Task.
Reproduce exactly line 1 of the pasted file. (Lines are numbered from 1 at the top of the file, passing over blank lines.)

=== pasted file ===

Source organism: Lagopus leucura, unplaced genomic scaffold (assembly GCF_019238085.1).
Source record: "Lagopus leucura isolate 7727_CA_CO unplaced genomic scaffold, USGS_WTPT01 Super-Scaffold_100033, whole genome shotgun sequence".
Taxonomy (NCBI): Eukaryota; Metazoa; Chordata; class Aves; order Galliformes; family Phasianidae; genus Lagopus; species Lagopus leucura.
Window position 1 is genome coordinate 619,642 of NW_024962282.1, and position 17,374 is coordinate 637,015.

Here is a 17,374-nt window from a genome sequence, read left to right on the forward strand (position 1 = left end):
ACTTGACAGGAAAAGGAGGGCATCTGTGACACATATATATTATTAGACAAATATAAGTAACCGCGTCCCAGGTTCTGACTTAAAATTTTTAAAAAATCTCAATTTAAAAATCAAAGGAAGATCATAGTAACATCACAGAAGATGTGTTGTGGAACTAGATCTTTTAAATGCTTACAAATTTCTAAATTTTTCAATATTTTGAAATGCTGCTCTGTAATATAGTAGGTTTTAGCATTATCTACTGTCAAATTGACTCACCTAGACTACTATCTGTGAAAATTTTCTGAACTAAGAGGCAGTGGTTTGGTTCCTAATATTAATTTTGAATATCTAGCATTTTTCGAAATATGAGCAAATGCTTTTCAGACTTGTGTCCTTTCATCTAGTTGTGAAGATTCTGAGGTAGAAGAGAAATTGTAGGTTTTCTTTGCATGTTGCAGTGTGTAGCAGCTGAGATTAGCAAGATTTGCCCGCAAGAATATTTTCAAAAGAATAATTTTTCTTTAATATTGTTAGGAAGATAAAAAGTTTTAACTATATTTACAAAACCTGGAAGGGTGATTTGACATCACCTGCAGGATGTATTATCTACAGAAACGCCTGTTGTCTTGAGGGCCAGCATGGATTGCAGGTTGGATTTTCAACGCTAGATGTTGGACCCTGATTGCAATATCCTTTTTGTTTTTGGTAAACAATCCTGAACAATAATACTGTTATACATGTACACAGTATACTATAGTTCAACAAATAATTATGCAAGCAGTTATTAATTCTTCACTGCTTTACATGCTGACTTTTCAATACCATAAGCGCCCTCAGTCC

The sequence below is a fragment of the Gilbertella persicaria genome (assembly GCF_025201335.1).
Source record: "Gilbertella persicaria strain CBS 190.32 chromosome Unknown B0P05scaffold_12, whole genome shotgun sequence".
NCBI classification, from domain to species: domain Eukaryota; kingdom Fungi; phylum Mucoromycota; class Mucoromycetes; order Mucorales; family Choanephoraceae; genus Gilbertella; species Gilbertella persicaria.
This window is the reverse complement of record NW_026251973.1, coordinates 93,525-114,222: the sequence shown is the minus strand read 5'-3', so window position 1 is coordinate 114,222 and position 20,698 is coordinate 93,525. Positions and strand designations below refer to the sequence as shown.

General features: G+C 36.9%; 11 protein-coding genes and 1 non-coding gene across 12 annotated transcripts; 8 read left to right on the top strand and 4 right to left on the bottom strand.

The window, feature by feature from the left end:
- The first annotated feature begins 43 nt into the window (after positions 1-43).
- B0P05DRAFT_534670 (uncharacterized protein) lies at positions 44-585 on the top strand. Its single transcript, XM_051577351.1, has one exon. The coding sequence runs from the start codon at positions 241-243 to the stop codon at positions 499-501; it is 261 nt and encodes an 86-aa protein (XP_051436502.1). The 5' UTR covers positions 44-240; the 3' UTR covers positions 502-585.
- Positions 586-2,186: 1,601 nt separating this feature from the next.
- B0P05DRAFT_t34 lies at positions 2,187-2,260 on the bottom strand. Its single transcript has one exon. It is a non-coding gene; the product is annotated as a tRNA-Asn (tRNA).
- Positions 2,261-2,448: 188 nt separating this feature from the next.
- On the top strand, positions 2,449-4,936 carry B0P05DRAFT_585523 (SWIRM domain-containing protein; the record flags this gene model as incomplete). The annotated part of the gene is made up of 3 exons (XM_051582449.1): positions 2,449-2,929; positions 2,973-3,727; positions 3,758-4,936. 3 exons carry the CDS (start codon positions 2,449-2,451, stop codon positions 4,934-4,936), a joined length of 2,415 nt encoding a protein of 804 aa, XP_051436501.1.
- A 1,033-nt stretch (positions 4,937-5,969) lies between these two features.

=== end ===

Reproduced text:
Source organism: Lagopus leucura, unplaced genomic scaffold (assembly GCF_019238085.1).